Definitions

Gruel

Gruel

[groo-uhl]

Gruel is a type of preparation consisting of some type of cereal, wheat or rye flour, and also rice, boiled in water or milk. It is similar to porridge, but is more often drunk than eaten. Historically, gruel has often been an important part of the human diet, especially that of the working class. The importance of gruel as a form of sustenance has been lessened in the more modern times.

Maize gruels were once one of the main food sources for many Mesoamerican peoples, such as the Maya and Aztecs. Atole was a preparation of ground maize that was often flavored with chili and salt. It could be consumed or drunk both as an important calorie source and as a refreshing thirst quencher.

In Sweden, gruel is often given to small children, but is rarely eaten among adults.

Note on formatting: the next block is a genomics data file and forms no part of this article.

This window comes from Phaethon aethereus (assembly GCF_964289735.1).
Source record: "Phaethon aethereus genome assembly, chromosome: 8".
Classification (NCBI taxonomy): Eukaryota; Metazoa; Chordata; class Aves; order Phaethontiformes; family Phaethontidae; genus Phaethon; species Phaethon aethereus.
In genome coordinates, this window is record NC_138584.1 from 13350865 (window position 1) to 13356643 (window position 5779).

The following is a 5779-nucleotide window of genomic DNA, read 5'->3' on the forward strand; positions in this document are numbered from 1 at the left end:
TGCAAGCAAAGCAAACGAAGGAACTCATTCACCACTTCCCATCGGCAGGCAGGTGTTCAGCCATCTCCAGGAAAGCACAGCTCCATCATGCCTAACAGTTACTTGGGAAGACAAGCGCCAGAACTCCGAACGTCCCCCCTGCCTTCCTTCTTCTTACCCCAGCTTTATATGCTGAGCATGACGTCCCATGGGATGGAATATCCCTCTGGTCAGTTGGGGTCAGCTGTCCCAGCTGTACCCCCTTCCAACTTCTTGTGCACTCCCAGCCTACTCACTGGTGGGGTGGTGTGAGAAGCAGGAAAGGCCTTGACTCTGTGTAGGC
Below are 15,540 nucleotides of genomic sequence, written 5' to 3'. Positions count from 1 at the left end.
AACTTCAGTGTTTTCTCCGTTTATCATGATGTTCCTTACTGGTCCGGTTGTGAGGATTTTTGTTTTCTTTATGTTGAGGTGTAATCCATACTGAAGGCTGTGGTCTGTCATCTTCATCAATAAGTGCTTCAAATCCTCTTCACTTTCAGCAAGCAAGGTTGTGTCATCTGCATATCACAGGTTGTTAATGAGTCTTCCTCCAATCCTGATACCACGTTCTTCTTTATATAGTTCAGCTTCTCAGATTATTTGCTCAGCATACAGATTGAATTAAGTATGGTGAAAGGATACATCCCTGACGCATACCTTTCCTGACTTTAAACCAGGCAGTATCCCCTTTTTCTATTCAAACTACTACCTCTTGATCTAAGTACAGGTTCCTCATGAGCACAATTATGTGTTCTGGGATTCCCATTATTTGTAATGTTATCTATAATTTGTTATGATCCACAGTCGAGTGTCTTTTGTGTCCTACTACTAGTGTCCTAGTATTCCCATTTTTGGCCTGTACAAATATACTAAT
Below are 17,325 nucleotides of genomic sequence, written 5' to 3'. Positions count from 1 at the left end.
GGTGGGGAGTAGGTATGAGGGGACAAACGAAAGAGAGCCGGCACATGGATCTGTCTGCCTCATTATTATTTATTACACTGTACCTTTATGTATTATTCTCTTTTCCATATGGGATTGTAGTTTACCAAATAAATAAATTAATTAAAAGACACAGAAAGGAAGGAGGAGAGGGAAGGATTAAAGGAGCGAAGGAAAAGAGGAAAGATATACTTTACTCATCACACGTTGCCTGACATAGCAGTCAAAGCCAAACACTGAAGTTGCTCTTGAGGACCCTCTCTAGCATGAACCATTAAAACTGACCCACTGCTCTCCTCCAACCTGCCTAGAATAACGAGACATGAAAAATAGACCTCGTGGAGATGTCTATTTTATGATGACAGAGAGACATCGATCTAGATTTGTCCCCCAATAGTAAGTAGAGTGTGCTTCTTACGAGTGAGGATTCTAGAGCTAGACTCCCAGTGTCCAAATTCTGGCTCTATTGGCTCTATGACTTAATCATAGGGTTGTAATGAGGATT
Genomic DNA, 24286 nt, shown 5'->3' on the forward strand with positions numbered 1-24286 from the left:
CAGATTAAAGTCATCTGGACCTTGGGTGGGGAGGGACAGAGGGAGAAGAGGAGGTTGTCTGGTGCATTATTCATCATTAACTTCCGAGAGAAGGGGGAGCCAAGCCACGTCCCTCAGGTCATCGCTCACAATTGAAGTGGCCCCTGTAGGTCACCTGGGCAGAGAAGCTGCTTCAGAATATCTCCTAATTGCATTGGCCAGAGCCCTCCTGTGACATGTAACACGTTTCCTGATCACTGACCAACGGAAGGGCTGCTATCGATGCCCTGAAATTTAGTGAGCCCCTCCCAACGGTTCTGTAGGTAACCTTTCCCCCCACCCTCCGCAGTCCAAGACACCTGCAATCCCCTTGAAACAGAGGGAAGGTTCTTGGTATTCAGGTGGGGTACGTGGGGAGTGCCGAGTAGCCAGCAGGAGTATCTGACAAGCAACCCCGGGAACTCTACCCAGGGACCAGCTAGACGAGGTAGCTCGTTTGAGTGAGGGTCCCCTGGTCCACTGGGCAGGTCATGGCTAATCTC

In the Western world, gruel is remembered as the food of the child labour slaves in Charles Dickens' Industrial Revolution novel, Oliver Twist. The eponymous character asks the master of the workhouse for some more, and is struck a blow to the head for it. Also, in The Simpsons episode "Kamp Krusty", Bart and some of the other children are forced to eat "Krusty Brand Imitation Gruel" as their only meal, punctuated by the comment "Nine out of ten orphans can't tell the difference."

A counter example of literary reference to gruel can be found in Jane Austen's Emma, wherein the title character's well-off father, Mr. Woodhouse, is depicted as most fond of it for sustenance, health and good character.

Congee is a popular Asian preparation of gruel made with rice.

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